Absci already had protein manufacturing, evaluation and screening capabilities, but the Totient acquisition allowed it to identify potential targets for new drugs. The Denovium acquisition added an AI-based engine to aid in protein discovery.
“What we’re doing is now feeding [our own data] into deep learning models and so that is why we acquired Denovium. Prior to Totient we were doing drug discovery and cell line development. This [acquisition] allows us to go fully integrated where we can now do target discovery as well,” McClain says.
These two acquisitions place Absci into a particularly active niche in the drug development world.
To start with, there’s been some noteworthy fiscal interest in developing new approaches to drug development, even after decades of low returns on drug R&D. In the first half of 2021, Evaluate reported that new drug developers raised about $9 billion in IPOs on Western exchanges. This is despite the fact that drug development is traditionally high risk. R&D returns for biopharmaceuticals hit a record low of 1.6 percent in 2019, and have rebounded to only about 2.5 percent, a Deloitte 2021 report notes.
Within the world of drug development, we’ve seen AI play an increasingly large role. That same Deloitte report notes that “most biopharma companies are attempting to integrate AI into drug discovery, and development processes.” And, drug discovery projects received the greatest amount of AI investment dollars in 2020, according to Stanford University’s Artificial Intelligence Index annual report.
More recently, the outlook on the use of AI in drug development has been bolstered by companies that have moved a candidate through the stages of pre-clinical development.
In June, Insilico Medicine, a Hong Kong-based startup, announced that it had brought an A.I-identified drug candidate for idiopathic pulmonary fibrosis through the preclinical testing stages – a feat that helped close a $255 million Series C round. Founder Alexander Zharaonkov told TechCrunch the PI drug would begin a clinical trial on the drug late this year or early next year.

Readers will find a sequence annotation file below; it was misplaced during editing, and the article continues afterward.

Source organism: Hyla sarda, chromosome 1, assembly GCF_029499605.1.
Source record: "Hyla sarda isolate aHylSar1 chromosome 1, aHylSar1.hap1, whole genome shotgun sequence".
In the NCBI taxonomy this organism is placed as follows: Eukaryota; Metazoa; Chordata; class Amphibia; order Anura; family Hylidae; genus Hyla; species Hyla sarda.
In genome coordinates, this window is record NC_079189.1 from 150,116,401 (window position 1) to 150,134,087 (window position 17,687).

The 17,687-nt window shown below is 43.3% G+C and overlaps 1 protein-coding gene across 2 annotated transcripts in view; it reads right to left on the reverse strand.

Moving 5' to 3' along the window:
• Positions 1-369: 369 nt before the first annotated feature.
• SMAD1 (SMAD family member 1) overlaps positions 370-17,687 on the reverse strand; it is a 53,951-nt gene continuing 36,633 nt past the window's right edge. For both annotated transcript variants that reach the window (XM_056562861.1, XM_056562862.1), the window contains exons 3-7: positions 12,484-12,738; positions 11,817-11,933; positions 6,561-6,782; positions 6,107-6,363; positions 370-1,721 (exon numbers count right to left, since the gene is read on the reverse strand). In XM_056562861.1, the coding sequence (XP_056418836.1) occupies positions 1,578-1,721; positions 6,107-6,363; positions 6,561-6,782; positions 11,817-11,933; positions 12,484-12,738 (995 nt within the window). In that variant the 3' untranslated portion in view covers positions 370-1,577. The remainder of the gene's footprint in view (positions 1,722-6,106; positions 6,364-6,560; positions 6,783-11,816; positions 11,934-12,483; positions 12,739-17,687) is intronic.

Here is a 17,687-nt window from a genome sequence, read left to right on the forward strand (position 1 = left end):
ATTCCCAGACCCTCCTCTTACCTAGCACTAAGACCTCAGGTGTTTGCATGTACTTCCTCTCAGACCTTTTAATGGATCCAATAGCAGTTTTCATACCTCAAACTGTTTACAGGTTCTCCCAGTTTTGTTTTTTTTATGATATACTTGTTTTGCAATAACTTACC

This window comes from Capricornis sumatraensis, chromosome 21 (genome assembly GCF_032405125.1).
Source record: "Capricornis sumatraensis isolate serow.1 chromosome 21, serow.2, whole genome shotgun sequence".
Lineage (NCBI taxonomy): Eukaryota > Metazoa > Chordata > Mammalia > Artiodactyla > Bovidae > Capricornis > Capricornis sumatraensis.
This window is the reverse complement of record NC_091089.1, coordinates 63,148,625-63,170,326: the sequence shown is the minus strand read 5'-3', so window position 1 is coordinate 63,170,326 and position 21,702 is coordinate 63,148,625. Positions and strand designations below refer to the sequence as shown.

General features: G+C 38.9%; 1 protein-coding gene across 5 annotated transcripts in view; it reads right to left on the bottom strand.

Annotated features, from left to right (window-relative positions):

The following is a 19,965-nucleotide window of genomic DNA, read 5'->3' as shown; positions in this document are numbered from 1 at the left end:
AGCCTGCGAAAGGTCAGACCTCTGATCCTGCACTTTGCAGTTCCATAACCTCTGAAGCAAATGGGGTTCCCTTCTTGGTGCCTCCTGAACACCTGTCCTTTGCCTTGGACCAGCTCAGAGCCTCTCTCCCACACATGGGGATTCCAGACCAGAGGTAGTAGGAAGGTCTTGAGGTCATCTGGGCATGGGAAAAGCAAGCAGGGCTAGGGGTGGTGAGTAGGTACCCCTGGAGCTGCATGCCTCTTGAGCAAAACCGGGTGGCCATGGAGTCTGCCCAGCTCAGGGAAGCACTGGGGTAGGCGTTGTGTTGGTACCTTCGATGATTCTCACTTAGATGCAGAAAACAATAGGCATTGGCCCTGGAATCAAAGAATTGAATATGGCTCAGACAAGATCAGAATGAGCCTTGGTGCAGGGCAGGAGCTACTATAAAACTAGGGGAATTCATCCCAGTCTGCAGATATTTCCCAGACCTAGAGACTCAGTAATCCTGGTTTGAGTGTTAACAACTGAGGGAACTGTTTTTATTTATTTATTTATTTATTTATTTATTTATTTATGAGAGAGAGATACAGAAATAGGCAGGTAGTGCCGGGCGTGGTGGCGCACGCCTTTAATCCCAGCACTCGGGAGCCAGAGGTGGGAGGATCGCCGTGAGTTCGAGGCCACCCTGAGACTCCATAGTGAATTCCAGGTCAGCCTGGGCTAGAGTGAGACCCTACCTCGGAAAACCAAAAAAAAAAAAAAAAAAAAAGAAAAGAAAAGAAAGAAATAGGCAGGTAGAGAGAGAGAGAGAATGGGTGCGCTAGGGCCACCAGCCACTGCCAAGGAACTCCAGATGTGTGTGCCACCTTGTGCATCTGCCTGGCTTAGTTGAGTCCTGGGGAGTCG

With a hand in AI and in protein manufacturing, Absci has already positioned itself in a crowded, but hype-filled space. But going forward, the company will still have to work out the details of its business model.
Absci is pursuing a partnership business model with drug manufacturers. This means that the company doesn’t have plans to run clinical trials of its own. Rather, it expects to earn revenue through “milestone payments” (conditional upon reaching certain stages of the drug development process) or, if drugs are approved, royalties on sales.
This does offer some advantages, says McClain. The company is able to sidestep the risk of drug candidates failing after millions of R&D cash is poured into testing and can invest in developing “hundreds” of drug candidates at once.
At this point, Absci does have nine currently “active programs” with drugmakers. The company’s cell line manufacturing platforms are in use in drug testing programs at eight biopharma companies, including Merck, Astellas, and Alpha Cancer technologies (the rest are undisclosed). Five of these projects are in the preclinical stage, one is in Phase 1 clinical trials, one is in a Phase 3 clinical trial, and the last is focused on animal health, per the company’s S-1 filing.
One company, Astellas, is currently using Absci’s discovery platforms. But McClain notes that Absci has only just rolled out its drug discovery capabilities this year.
However, none of these partners have formally licensed any of Absci’s platforms for clinical or commercial use. McClain notes that the nine active programs have milestones and royalty “potentials” associated with them.
The company does have some ground to make up when it comes to profitability. So far this year, Absci has generated about $4.8 million in total revenue – up from about $2.1 million in 2019. Still, the costs have remained high, and S-1 filings note that the company has incurred net losses in the past two years. In 2019, the company reported $6.6 million in net losses in 2019 and $14.4 million in net losses in 2020.
The company’s S-1 chalks up these losses to expenditures related to cost of research and development, establishing an intellectual property portfolio, hiring personnel, raising capital and providing support for these activities.
Absci has recently completed the construction of a 77,000 square foot facility, notes McClain. So going forward the company does foresee the potential to increase the scale of its operations.